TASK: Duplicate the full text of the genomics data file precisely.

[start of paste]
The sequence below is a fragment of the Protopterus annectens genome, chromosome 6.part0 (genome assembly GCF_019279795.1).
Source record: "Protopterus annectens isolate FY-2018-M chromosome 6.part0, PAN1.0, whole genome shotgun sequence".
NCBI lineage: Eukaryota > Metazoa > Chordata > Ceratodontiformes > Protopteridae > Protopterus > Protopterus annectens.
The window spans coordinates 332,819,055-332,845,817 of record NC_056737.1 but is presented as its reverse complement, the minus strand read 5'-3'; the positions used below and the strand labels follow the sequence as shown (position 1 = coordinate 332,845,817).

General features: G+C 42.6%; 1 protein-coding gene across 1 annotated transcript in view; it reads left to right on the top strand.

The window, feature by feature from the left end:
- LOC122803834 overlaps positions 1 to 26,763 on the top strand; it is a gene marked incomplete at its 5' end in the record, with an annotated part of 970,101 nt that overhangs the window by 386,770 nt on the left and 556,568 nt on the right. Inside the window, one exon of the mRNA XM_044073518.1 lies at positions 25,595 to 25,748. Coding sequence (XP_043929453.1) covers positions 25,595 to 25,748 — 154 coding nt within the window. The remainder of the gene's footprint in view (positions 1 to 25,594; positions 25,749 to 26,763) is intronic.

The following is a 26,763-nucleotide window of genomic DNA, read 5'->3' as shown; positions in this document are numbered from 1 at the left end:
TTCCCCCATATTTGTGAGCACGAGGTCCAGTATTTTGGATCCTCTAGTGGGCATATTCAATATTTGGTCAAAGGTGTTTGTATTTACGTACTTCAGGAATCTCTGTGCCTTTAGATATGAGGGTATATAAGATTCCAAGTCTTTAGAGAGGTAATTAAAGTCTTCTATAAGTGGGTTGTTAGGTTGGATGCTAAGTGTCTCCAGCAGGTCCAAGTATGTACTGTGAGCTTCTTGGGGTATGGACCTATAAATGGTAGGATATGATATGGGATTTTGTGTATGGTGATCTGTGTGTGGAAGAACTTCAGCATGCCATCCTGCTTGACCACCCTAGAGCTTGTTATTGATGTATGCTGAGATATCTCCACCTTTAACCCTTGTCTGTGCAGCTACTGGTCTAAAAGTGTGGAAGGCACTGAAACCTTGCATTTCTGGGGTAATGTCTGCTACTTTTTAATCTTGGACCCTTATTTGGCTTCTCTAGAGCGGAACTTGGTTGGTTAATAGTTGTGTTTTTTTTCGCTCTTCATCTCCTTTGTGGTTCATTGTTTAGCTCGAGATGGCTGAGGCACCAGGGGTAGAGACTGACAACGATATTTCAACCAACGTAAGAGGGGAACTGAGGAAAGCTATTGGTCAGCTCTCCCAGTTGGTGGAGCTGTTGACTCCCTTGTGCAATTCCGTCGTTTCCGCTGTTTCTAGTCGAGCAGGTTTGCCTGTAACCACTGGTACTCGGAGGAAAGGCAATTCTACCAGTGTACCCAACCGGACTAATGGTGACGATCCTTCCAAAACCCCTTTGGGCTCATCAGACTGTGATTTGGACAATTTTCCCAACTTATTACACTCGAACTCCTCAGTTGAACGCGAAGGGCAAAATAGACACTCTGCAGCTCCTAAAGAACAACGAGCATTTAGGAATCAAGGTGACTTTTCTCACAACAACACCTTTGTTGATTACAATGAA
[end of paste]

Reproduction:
The sequence below is a fragment of the Protopterus annectens genome, chromosome 6.part0 (genome assembly GCF_019279795.1).
Source record: "Protopterus annectens isolate FY-2018-M chromosome 6.part0, PAN1.0, whole genome shotgun sequence".
NCBI lineage: Eukaryota > Metazoa > Chordata > Ceratodontiformes > Protopteridae > Protopterus > Protopterus annectens.
The window spans coordinates 332,819,055-332,845,817 of record NC_056737.1 but is presented as its reverse complement, the minus strand read 5'-3'; the positions used below and the strand labels follow the sequence as shown (position 1 = coordinate 332,845,817).

General features: G+C 42.6%; 1 protein-coding gene across 1 annotated transcript in view; it reads left to right on the top strand.

The window, feature by feature from the left end:
- LOC122803834 overlaps positions 1 to 26,763 on the top strand; it is a gene marked incomplete at its 5' end in the record, with an annotated part of 970,101 nt that overhangs the window by 386,770 nt on the left and 556,568 nt on the right. Inside the window, one exon of the mRNA XM_044073518.1 lies at positions 25,595 to 25,748. Coding sequence (XP_043929453.1) covers positions 25,595 to 25,748 — 154 coding nt within the window. The remainder of the gene's footprint in view (positions 1 to 25,594; positions 25,749 to 26,763) is intronic.

The following is a 26,763-nucleotide window of genomic DNA, read 5'->3' as shown; positions in this document are numbered from 1 at the left end:
TTCCCCCATATTTGTGAGCACGAGGTCCAGTATTTTGGATCCTCTAGTGGGCATATTCAATATTTGGTCAAAGGTGTTTGTATTTACGTACTTCAGGAATCTCTGTGCCTTTAGATATGAGGGTATATAAGATTCCAAGTCTTTAGAGAGGTAATTAAAGTCTTCTATAAGTGGGTTGTTAGGTTGGATGCTAAGTGTCTCCAGCAGGTCCAAGTATGTACTGTGAGCTTCTTGGGGTATGGACCTATAAATGGTAGGATATGATATGGGATTTTGTGTATGGTGATCTGTGTGTGGAAGAACTTCAGCATGCCATCCTGCTTGACCACCCTAGAGCTTGTTATTGATGTATGCTGAGATATCTCCACCTTTAACCCTTGTCTGTGCAGCTACTGGTCTAAAAGTGTGGAAGGCACTGAAACCTTGCATTTCTGGGGTAATGTCTGCTACTTTTTAATCTTGGACCCTTATTTGGCTTCTCTAGAGCGGAACTTGGTTGGTTAATAGTTGTGTTTTTTTTCGCTCTTCATCTCCTTTGTGGTTCATTGTTTAGCTCGAGATGGCTGAGGCACCAGGGGTAGAGACTGACAACGATATTTCAACCAACGTAAGAGGGGAACTGAGGAAAGCTATTGGTCAGCTCTCCCAGTTGGTGGAGCTGTTGACTCCCTTGTGCAATTCCGTCGTTTCCGCTGTTTCTAGTCGAGCAGGTTTGCCTGTAACCACTGGTACTCGGAGGAAAGGCAATTCTACCAGTGTACCCAACCGGACTAATGGTGACGATCCTTCCAAAACCCCTTTGGGCTCATCAGACTGTGATTTGGACAATTTTCCCAACTTATTACACTCGAACTCCTCAGTTGAACGCGAAGGGCAAAATAGACACTCTGCAGCTCCTAAAGAACAACGAGCATTTAGGAATCAAGGTGACTTTTCTCACAACAACACCTTTGTTGATTACAATGAA